To identify distinct biological pathways of glucose metabolism, we conducted a systematic evaluation of biochemical changes after an oral glucose tolerance test (OGTT) in a community-based population. Metabolic profiling was performed on 377 nondiabetic Framingham Offspring cohort participants (mean age 57 years, 42% women, BMI 30 kg/m2) before and after OGTT. Changes in metabolite levels were evaluated with paired Student t tests, cluster-based analyses, and multivariable linear regression to examine differences associated with insulin resistance. Of 110 metabolites tested, 91 significantly changed with OGTT (P ≤ 0.0005 for all). Amino acids, β-hydroxybutyrate, and tricarboxylic acid cycle intermediates decreased after OGTT, and glycolysis products increased, consistent with physiological insulin actions. Other pathways affected by OGTT included decreases in serotonin derivatives, urea cycle metabolites, and B vitamins. We also observed an increase in conjugated, and a decrease in ...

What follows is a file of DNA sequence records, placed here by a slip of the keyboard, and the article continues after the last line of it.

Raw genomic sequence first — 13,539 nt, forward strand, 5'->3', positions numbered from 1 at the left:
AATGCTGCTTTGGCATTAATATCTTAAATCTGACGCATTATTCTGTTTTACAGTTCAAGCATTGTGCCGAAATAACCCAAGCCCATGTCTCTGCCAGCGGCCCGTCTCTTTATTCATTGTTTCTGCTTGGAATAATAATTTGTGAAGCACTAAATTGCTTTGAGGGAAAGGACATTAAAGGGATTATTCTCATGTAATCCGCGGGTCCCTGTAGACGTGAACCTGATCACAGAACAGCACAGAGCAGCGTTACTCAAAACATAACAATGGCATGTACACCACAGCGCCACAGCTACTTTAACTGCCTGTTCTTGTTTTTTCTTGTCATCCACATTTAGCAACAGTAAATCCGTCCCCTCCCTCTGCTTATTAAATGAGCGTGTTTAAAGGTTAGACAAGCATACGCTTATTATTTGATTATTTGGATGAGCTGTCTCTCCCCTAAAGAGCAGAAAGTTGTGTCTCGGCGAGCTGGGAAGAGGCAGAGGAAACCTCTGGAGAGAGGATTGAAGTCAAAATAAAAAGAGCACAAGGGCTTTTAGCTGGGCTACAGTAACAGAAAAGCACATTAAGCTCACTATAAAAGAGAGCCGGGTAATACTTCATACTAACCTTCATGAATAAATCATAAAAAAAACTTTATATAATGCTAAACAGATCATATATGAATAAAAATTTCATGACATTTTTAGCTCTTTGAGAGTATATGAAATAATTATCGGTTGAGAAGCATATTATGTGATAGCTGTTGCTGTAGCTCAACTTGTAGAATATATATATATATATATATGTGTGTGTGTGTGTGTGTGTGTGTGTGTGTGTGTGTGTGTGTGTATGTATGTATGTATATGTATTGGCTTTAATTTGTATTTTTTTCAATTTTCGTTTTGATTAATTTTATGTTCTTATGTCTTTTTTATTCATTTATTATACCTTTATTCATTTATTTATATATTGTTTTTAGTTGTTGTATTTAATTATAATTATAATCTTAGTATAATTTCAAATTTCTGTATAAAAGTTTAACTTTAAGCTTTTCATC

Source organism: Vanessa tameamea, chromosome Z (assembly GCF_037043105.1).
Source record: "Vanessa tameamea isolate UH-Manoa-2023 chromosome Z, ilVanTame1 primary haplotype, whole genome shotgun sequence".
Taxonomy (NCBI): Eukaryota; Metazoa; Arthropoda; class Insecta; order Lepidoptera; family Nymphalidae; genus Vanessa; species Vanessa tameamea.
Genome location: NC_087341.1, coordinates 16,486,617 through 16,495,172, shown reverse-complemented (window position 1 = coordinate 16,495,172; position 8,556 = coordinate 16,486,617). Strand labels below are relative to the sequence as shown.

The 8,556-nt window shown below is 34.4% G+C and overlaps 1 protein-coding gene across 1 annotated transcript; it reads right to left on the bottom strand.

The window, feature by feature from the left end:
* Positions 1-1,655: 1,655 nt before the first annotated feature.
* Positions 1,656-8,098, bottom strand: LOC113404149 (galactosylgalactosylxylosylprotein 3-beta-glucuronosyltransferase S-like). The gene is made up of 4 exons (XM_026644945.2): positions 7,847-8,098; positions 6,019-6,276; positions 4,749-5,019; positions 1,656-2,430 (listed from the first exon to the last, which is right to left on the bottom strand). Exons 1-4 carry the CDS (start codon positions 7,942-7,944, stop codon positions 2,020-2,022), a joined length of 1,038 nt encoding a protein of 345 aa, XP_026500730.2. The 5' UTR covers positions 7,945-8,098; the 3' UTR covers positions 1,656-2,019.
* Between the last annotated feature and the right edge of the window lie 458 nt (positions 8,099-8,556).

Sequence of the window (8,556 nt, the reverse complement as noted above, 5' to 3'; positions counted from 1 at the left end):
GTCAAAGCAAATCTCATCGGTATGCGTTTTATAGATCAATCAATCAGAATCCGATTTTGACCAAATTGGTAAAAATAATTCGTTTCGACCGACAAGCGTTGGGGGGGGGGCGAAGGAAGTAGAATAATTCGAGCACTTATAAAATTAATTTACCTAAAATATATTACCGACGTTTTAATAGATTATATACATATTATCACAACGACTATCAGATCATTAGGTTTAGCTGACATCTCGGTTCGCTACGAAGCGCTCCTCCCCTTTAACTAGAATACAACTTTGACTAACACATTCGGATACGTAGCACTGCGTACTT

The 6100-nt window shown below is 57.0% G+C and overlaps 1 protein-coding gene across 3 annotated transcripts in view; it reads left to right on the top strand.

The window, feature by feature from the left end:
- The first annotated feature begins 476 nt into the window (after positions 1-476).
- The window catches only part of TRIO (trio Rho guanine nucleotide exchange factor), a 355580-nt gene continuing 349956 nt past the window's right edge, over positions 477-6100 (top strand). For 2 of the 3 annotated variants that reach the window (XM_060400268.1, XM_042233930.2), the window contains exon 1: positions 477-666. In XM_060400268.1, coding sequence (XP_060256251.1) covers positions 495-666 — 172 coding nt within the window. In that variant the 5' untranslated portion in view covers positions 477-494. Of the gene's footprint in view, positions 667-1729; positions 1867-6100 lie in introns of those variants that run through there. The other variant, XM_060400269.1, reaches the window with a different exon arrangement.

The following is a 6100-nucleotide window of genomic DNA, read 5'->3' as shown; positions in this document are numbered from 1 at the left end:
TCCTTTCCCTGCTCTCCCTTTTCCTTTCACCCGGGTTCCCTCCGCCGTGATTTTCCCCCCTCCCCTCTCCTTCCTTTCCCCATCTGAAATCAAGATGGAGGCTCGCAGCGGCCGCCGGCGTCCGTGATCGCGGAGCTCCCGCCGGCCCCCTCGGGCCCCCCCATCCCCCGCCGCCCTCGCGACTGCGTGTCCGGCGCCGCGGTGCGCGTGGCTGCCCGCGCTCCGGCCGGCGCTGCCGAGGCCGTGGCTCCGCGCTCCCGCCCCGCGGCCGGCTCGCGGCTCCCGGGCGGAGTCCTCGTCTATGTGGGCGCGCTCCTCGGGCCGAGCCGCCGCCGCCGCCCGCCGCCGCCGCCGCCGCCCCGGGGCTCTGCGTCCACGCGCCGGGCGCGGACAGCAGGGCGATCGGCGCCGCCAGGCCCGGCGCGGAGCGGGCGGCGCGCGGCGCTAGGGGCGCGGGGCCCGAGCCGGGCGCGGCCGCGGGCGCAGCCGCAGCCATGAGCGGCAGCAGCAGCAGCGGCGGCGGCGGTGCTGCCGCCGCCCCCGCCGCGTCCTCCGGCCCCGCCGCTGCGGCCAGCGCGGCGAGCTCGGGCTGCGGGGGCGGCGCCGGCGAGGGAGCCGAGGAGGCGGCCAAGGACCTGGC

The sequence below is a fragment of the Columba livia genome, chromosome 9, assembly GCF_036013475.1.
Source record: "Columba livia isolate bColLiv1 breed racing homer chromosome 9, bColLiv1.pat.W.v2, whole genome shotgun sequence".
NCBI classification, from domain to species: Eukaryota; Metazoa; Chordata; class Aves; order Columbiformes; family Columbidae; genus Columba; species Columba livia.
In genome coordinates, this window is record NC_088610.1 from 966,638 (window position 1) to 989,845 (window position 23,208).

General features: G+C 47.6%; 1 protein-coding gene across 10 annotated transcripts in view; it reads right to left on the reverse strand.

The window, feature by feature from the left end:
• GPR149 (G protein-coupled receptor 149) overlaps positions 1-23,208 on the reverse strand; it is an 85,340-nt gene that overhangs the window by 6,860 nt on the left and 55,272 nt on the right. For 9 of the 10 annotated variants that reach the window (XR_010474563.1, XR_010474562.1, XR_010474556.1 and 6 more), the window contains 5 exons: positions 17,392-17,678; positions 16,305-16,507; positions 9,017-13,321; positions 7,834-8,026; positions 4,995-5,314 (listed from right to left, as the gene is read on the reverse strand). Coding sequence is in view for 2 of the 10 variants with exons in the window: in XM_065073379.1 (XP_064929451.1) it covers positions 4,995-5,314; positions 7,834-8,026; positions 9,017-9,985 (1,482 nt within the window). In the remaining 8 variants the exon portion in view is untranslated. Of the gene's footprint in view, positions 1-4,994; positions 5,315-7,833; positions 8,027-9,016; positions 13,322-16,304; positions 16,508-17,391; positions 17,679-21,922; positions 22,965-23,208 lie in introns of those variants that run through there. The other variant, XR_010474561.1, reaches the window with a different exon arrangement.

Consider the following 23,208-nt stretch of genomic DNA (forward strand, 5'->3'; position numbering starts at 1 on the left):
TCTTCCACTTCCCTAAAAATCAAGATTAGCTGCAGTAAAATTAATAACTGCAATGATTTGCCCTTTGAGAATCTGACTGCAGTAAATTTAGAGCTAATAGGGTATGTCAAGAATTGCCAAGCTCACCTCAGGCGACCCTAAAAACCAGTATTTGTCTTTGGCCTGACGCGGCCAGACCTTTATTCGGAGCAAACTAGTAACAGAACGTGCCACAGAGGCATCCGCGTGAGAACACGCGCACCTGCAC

Krebs cycle animation and Citric acid cycle : Central metabolic cycle and its Significance Citric acid cycle is also called Krebs Cycle and Tricarboxylic acid cycle. The citric acid cycle is a aerobic universal Acetyl~coA catabolic cycle. It is a central metabolic cycle. The cycle was first elucidated by scientist "Sir Hans Adolf Krebs" (LT, […] ...
Solution for question: Distinguish Between Glycolysis and Citric Acid Cycle concept: Glycolysis. For the courses CBSE (Arts), CBSE (Commerce), CBSE (Science)
The Citric Acid Cycle is a series of enzyme catalyzed reactions which are critical in cellular respiration. In this cycle, Acetyl-CoA, a byproduct of glycolysis, along with various cofactors, are broken down into carbon dioxide, water, and energy in the form of GTP and NADH. ...
Free practice questions for High School Biology - Understanding the Citric Acid Cycle. Includes full solutions and score reporting.